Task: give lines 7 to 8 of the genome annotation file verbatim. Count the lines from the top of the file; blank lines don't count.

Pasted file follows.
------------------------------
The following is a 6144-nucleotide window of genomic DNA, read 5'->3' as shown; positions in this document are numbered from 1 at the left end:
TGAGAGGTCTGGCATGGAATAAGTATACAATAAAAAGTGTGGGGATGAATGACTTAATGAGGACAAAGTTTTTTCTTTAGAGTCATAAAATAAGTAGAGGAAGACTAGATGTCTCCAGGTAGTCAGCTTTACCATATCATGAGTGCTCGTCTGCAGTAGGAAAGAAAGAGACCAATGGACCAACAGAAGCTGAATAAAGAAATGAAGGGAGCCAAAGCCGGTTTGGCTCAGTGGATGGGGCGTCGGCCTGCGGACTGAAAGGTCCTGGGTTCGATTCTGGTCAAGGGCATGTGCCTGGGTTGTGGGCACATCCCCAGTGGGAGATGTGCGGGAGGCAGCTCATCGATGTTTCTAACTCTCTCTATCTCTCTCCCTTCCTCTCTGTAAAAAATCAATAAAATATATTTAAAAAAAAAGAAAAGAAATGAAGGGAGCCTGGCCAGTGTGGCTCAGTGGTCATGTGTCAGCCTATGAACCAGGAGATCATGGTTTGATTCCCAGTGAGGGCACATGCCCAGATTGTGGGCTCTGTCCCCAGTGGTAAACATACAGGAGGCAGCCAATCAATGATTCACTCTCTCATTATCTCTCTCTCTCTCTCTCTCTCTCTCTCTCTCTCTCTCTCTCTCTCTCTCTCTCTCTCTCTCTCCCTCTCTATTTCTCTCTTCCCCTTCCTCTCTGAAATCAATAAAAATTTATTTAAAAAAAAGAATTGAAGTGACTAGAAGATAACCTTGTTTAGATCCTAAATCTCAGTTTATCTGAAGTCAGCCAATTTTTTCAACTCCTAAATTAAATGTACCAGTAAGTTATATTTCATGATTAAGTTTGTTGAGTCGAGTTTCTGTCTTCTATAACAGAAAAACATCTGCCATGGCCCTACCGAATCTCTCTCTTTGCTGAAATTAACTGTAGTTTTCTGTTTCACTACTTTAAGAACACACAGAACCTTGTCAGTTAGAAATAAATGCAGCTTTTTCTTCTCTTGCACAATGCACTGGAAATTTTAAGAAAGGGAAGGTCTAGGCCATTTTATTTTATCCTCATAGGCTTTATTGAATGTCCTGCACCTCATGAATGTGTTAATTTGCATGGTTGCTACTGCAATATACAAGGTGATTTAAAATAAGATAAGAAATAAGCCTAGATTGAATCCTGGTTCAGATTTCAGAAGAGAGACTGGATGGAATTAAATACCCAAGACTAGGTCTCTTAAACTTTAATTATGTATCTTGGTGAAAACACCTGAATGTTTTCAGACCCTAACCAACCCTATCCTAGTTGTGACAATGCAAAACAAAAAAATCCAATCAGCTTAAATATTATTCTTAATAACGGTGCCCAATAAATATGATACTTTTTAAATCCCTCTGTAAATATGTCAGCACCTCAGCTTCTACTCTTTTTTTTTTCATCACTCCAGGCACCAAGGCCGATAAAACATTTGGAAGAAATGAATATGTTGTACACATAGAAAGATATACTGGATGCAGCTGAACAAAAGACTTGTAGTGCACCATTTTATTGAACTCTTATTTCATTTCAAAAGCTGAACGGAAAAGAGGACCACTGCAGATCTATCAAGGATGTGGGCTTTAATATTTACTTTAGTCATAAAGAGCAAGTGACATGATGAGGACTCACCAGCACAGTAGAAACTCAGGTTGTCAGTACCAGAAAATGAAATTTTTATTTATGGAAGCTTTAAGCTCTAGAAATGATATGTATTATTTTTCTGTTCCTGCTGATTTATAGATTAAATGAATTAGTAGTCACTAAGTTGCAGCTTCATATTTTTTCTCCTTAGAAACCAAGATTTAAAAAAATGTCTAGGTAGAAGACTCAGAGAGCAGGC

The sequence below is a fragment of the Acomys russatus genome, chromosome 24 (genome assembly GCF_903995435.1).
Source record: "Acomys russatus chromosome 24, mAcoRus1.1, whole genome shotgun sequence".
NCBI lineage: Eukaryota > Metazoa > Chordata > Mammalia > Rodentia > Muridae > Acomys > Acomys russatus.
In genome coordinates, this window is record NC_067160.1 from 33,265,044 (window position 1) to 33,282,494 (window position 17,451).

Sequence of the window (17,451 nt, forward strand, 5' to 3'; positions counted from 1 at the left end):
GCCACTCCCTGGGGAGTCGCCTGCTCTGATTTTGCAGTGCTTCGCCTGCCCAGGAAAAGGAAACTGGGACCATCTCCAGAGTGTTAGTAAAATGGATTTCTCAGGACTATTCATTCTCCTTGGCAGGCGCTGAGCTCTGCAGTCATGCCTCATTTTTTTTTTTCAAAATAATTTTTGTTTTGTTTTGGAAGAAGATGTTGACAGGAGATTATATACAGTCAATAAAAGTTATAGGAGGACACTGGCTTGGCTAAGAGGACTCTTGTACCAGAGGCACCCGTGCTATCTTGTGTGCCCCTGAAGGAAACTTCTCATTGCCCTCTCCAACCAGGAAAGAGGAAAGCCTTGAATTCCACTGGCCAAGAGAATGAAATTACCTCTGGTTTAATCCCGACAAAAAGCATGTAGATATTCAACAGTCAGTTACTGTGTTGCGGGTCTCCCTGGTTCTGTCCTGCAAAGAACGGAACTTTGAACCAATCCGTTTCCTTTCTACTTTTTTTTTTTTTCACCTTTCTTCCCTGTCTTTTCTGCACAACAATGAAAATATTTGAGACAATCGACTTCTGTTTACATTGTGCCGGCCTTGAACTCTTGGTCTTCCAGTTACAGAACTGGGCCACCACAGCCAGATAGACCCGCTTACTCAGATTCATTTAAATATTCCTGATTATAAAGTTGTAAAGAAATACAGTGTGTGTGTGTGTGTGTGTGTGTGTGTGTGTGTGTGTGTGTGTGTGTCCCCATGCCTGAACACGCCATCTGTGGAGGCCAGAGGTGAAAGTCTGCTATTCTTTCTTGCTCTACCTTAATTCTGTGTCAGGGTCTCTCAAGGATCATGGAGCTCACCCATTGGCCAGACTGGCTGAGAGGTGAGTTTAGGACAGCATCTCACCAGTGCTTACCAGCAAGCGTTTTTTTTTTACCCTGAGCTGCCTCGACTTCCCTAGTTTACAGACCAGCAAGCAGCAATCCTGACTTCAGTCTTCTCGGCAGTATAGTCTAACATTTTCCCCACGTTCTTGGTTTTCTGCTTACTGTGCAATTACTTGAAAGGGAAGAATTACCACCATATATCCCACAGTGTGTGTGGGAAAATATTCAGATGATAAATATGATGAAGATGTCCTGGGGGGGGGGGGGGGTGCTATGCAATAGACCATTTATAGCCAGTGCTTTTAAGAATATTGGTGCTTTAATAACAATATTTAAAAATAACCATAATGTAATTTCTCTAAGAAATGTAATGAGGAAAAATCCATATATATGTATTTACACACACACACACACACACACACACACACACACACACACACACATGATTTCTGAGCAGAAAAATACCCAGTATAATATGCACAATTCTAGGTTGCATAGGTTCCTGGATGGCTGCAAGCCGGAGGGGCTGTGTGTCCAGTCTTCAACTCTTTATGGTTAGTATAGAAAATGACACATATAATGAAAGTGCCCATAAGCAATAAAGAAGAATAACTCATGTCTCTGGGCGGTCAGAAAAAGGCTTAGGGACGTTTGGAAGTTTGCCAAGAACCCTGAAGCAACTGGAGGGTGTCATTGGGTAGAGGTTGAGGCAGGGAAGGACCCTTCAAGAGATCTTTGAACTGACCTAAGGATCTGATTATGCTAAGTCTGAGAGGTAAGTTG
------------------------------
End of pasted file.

Sequence of the window (17,451 nt, forward strand, 5' to 3'; positions counted from 1 at the left end):
GCCACTCCCTGGGGAGTCGCCTGCTCTGATTTTGCAGTGCTTCGCCTGCCCAGGAAAAGGAAACTGGGACCATCTCCAGAGTGTTAGTAAAATGGATTTCTCAGGACTATTCATTCTCCTTGGCAGGCGCTGAGCTCTGCAGTCATGCCTCATTTTTTTTTTTCAAAATAATTTTTGTTTTGTTTTGGAAGAAGATGTTGACAGGAGATTATATACAGTCAATAAAAGTTATAGGAGGACACTGGCTTGGCTAAGAGGACTCTTGTACCAGAGGCACCCGTGCTATCTTGTGTGCCCCTGAAGGAAACTTCTCATTGCCCTCTCCAACCAGGAAAGAGGAAAGCCTTGAATTCCACTGGCCAAGAGAATGAAATTACCTCTGGTTTAATCCCGACAAAAAGCATGTAGATATTCAACAGTCAGTTACTGTGTTGCGGGTCTCCCTGGTTCTGTCCTGCAAAGAACGGAACTTTGAACCAATCCGTTTCCTTTCTACTTTTTTTTTTTTTCACCTTTCTTCCCTGTCTTTTCTGCACAACAATGAAAATATTTGAGACAATCGACTTCTGTTTACATTGTGCCGGCCTTGAACTCTTGGTCTTCCAGTTACAGAACTGGGCCACCACAGCCAGATAGACCCGCTTACTCAGATTCATTTAAATATTCCTGATTATAAAGTTGTAAAGAAATACAGTGTGTGTGTGTGTGTGTGTGTGTGTGTGTGTGTGTGTGTGTGTGTGTCCCCATGCCTGAACACGCCATCTGTGGAGGCCAGAGGTGAAAGTCTGCTATTCTTTCTTGCTCTACCTTAATTCTGTGTCAGGGTCTCTCAAGGATCATGGAGCTCACCCATTGGCCAGACTGGCTGAGAGGTGAGTTTAGGACAGCATCTCACCAGTGCTTACCAGCAAGCGTTTTTTTTTTACCCTGAGCTGCCTCGACTTCCCTAGTTTACAGACCAGCAAGCAGCAATCCTGACTTCAGTCTTCTCGGCAGTATAGTCTAACATTTTCCCCACGTTCTTGGTTTTCTGCTTACTGTGCAATTACTTGAAAGGGAAGAATTACCACCATATATCCCACAGTGTGTGTGGGAAAATATTCAGATGATAAATATGATGAAGATGTCCTGGGGGGGGGGGGGGGTGCTATGCAATAGACCATTTATAGCCAGTGCTTTTAAGAATATTGGTGCTTTAATAACAATATTTAAAAATAACCATAATGTAATTTCTCTAAGAAATGTAATGAGGAAAAATCCATATATATGTATTTACACACACACACACACACACACACACACACACACACACACACACATGATTTCTGAGCAGAAAAATACCCAGTATAATATGCACAATTCTAGGTTGCATAGGTTCCTGGATGGCTGCAAGCCGGAGGGGCTGTGTGTCCAGTCTTCAACTCTTTATGGTTAGTATAGAAAATGACACATATAATGAAAGTGCCCATAAGCAATAAAGAAGAATAACTCATGTCTCTGGGCGGTCAGAAAAAGGCTTAGGGACGTTTGGAAGTTTGCCAAGAACCCTGAAGCAACTGGAGGGTGTCATTGGGTAGAGGTTGAGGCAGGGAAGGACCCTTCAAGAGATCTTTGAACTGACCTAAGGATCTGATTATGCTAAGTCTGAGAGGTAAGTTG